The streets of Old San Juan, Puerto Rico, were relatively quiet Friday morning, when they’re typically bustling with locals and tourists.
But everywhere there were signs of people preparing for the throngs of angry protesters expected to descend on the capital that evening to demand the resignation of Gov. Ricardo Rosselló and voice their discontent with government corruption.
By 8 a.m. police were already stationed outside Old San Juan. Many of the businesses along Calle Fortaleza, leading to the governor’s mansion, were boarded up or outfitted with hurricane shutters.
Pamela Calderón, the owner of a small restaurant on Calle San Jose, has kept her business open through the protests this week, which came after the leaks of hundreds of offensive private chat messages between the governor and his inner circle.
Calderón said she was determined to stay open Friday — when leaders of the labor movement and unions have called for more demonstrations — and into the weekend.
“Our responsibility as business owners is to serve the people,” the 33-year-old told CNN. “We don’t want the message to be, ‘There are protests, we are going to close.'”
“Puerto Ricans go on,” she said. “We will continue working.”
‘You left us to die’
For several days protesters have jammed the streets of San Juan. Hundreds of demonstrators gathered in front of the Capitol on Wednesday and marched to the governor’s mansion, playing tambourines and banging on pots and pans. At times police have fired canisters of tear gas into the crowds.
The recent protests began after Puerto Rico’s Center for Investigative Journalism published nearly 900 pages of leaked chats from the governor’s private Telegram Messenger group.
In them, the governor and 11 top aides and Cabinet members exchanged profanity-laced, homophobic and misogynistic messages about fellow politicians, members of the media and celebrities. In one, the former chief financial officer appeared to joke about those who died in Hurricane Maria.
“Unfortunately there is always corruption in the government,” Calderón, the restaurant owner, conceded. “But with the publication of the chats, people in Puerto Rico saw how the corruption affected the response to the hurricane. There’s a sense of, ‘You left us to die.'”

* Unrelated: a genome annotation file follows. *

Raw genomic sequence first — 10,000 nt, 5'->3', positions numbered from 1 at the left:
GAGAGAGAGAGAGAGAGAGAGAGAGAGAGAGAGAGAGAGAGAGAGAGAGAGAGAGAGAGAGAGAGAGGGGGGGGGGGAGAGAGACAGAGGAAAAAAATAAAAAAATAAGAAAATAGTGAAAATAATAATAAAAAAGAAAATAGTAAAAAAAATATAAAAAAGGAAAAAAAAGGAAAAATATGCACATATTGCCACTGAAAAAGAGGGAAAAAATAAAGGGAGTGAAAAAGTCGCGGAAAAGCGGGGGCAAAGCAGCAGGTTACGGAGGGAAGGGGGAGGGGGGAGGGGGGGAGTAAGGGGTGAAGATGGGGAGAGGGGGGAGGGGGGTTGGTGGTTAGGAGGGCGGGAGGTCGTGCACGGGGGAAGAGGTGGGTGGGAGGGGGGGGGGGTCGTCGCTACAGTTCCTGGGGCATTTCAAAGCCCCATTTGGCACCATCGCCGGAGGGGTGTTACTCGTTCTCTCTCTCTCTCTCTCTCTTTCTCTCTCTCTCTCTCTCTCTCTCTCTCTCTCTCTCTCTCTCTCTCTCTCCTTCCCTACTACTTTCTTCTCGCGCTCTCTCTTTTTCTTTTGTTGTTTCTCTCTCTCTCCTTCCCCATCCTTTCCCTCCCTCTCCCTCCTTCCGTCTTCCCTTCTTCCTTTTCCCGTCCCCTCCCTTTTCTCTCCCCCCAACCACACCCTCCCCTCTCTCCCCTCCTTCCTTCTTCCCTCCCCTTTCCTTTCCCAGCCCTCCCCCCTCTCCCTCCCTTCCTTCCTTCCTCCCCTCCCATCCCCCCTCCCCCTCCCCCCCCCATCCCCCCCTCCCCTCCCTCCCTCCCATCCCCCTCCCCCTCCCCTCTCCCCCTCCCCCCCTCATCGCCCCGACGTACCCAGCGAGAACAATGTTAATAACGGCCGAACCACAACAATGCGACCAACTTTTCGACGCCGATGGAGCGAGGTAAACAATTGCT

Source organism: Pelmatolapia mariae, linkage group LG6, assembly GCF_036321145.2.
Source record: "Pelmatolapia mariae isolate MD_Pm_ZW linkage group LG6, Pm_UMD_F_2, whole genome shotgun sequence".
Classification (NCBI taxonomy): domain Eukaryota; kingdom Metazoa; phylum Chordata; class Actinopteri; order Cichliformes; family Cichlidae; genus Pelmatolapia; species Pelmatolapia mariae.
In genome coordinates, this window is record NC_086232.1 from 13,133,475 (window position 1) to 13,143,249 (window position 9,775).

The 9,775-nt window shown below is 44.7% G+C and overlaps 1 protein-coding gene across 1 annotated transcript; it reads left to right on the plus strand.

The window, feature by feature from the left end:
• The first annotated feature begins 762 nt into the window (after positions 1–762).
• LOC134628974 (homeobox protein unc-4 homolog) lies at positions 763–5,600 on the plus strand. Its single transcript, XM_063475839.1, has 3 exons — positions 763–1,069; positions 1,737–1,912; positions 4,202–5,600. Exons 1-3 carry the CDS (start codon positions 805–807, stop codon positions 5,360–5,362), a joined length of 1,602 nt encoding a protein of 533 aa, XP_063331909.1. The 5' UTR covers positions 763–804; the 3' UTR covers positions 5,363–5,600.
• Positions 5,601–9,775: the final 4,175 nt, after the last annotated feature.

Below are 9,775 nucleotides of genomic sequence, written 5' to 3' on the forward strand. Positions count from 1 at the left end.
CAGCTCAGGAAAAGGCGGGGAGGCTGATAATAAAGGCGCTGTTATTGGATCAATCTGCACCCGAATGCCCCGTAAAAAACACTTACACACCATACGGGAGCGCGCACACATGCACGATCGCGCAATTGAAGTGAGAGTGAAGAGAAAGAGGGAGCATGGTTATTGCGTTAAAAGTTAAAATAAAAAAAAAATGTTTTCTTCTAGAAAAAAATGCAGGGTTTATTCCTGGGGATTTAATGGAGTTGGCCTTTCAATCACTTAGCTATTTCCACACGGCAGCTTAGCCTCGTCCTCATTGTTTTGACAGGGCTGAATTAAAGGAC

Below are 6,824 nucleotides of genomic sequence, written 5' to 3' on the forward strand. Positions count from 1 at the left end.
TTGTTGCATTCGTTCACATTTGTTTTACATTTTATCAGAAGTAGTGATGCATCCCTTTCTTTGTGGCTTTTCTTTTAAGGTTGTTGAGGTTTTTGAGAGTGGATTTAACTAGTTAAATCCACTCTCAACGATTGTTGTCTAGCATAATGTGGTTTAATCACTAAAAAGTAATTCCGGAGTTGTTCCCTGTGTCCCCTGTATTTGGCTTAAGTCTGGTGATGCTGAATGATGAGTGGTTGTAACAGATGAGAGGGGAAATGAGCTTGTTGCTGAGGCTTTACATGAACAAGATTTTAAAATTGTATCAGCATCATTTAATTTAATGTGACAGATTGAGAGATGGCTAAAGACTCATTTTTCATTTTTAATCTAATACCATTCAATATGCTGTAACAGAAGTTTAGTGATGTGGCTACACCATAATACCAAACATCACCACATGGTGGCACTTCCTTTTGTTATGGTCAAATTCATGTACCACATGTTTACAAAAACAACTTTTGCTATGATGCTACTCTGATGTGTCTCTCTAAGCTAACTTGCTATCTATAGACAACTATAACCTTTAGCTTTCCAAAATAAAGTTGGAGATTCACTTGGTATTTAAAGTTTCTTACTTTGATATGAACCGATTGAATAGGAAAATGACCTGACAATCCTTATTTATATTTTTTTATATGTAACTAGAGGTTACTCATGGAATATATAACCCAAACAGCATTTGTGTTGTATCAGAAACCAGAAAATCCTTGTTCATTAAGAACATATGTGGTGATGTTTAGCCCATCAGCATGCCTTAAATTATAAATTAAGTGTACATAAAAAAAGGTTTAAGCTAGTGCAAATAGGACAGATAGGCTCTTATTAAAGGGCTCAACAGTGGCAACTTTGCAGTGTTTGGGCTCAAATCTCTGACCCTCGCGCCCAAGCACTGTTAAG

“There are still people without electricity or a roof,” she added. “There is a perception of being abandoned by the government, a lack of planning, and the inept way government managed the crisis.”
As one restaurant manager in Old San Juan said, the scandal made people snap out of their complacency.
“We usually wait for things to take their course,” said Jose Ramos. “But this will not get resolved without pressure.”
Protesters have been joined by some of Puerto Rico’s biggest stars, including reggaeton star Bad Bunny, rapper René Pérez Joglar and singer and actor Ricky Martin, one of the targets of leaked homophobic messages. And similar demonstrations have taken place on the US mainland in cities like Miami and Orlando, Florida.
“Hamilton” creator Lin-Manuel Miranda and former New York City Council speaker Melissa Mark-Viverito attended protests at New York’s Union Square.
“I’m so numb from politics in America. But the people of Puerto Rico are numb and they are waking us all up. I’m going to have their backs,” Miranda told CNN.
Governor not considering resigning
So far, Rosselló has refused to step down.
On Friday morning, Public Affairs Secretary Anthony Maceira reiterated that, saying Rosselló “is not considering resignation.”
In a statement posted to Twitter, Rosselló said he would continue to work toward regaining the Puerto Rican people’s trust.
“I recognize the challenge that I have before me because of the recent controversies, but I firmly believe that it is possible to restore confidence and that we will be able, after this painful process, to achieve reconciliation,” he said.
But the calls for his ouster have yet to die down.
Not far from the governor’s mansion, along Calle Fortaleza, one storeowner covered his windows with pieces of plywood labeled “Tablón de Expresión,” or “expression board,” in hopes that protesters would share their thoughts on the panels instead of defacing the walls of his business with graffiti.
“Ricky we hate you,” one panel read, referring to the governor. Another said, “Ricky resign.”